Moral Socialization in Mother-Child Conversations about Hurting Siblings and Friends
Référence bibliographique 
Scirocco, Alyssa. 2014. «Moral Socialization in Mother-Child Conversations about Hurting Siblings and Friends». Mémoire de maîtrise, Montréal, Université Concordia, Département des sciences de l’éducation.
Intentions : «The purpose of this study was to examine the socialization strategies that mothers employ in conversations about children’s experiences of harm, and particularly how these strategies vary in response to children’s distinct experiences of conflict with siblings and friends.» (p. iii)
Échantillon/Matériau : «Thirty-four mothers and their 7-year-old children discussed two events: one in which they harmed a friend and the other, a younger sibling (order counterbalanced).» (p. iii)
Type de traitement des données : Analyse de statistique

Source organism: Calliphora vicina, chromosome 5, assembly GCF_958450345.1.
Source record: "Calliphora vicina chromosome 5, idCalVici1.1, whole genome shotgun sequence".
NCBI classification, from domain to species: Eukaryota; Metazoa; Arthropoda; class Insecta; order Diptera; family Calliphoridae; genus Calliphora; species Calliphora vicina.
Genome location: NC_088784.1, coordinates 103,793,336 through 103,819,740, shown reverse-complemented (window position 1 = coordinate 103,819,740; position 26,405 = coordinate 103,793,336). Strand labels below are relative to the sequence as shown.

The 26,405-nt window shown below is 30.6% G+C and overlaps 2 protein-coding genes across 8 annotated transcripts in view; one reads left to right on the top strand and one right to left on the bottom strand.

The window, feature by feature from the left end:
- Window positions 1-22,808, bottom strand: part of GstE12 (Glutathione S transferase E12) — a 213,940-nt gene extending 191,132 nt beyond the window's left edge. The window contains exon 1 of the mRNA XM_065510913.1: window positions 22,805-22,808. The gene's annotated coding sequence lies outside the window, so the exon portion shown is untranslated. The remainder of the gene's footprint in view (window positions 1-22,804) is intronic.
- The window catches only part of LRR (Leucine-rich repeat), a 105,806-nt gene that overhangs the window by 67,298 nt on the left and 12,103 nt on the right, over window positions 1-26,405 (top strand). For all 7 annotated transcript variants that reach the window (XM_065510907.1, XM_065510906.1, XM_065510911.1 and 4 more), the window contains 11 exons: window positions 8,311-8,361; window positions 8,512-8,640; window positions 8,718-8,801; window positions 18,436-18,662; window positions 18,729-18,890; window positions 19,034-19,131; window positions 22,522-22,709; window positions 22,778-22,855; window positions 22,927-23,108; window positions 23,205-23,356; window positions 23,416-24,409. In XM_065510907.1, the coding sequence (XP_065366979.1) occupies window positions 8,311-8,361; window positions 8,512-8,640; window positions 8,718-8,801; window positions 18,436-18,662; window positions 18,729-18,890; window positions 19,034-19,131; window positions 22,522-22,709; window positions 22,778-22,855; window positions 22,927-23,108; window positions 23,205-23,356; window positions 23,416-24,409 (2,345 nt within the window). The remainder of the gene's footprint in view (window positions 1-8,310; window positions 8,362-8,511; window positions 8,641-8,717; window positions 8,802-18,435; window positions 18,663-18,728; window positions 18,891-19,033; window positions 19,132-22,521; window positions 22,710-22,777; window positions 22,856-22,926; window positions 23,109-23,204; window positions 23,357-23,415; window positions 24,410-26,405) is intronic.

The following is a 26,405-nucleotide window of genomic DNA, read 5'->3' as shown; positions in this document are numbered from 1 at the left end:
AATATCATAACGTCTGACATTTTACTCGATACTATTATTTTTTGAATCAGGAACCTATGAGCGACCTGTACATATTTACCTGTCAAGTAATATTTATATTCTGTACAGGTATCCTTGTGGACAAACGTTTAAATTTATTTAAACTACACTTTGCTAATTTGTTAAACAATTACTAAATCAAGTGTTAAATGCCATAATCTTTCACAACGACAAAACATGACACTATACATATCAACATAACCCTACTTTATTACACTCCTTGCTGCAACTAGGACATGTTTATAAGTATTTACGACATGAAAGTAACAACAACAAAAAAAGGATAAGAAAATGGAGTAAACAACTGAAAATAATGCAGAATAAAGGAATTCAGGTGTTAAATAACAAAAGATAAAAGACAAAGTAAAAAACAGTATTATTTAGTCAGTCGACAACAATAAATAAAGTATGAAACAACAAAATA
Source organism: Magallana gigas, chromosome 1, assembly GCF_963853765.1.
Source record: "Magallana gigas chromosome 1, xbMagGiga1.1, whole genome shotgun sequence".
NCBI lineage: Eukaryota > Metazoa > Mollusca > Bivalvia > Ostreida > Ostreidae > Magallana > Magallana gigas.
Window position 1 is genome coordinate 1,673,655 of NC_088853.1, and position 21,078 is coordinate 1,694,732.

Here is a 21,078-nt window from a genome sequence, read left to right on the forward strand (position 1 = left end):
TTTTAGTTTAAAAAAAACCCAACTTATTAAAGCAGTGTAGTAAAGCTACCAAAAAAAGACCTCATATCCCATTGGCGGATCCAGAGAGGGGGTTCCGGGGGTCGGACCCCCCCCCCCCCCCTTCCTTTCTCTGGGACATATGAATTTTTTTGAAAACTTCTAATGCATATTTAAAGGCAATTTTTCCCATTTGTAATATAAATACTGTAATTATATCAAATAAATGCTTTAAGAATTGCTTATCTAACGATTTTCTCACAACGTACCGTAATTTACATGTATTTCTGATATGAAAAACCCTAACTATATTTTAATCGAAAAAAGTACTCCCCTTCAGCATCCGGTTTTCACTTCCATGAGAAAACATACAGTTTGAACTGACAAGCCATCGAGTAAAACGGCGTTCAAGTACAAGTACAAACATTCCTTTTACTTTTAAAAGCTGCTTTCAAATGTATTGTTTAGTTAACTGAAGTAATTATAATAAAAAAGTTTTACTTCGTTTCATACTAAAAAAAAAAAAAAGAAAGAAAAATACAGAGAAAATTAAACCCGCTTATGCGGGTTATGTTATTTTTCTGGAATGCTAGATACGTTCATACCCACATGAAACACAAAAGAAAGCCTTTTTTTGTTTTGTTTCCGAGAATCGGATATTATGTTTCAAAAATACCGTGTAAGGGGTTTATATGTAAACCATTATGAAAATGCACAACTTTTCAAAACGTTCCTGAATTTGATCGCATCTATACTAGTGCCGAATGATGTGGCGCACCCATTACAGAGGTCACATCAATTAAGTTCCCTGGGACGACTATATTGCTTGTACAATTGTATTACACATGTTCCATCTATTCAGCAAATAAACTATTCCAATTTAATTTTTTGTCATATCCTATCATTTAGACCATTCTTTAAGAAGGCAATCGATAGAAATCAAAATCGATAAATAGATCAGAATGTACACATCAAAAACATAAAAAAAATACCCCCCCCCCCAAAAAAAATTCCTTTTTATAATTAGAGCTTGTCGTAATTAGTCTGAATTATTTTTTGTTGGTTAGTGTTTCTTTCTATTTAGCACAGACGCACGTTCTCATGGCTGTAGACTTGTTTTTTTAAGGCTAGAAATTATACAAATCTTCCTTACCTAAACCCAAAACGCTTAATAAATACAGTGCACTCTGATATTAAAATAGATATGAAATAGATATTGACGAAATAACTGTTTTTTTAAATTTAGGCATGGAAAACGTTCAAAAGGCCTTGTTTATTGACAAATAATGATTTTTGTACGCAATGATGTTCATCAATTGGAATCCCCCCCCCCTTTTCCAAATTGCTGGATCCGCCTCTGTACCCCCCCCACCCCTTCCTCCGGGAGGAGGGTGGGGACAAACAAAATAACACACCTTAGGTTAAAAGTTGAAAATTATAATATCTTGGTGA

«Results indicated that mothers employed different strategies to support their children’s moral understandings depending on the relationship context (sibling, friend). Perhaps due to the more terminable nature of children’s friendships, mothers more frequently highlighted repair and consequences for the relationship in these conversations. In contrast, in conversations about siblings, mothers more often negatively evaluated the harmful act and encouraged their child to explore feelings of guilt. Given the uniquely ruthless nature of children’s harm against siblings (Recchia, Wainryb & Pasupathi, 2013), mothers may use these strategies to encourage children’s moral concern for their sibling. Findings suggest that mothers may be responsive to the distinct features that characterize their children’s experiences with their siblings and friends in ways that may serve to highlight and maximize their children’s moral development.» (p. iii)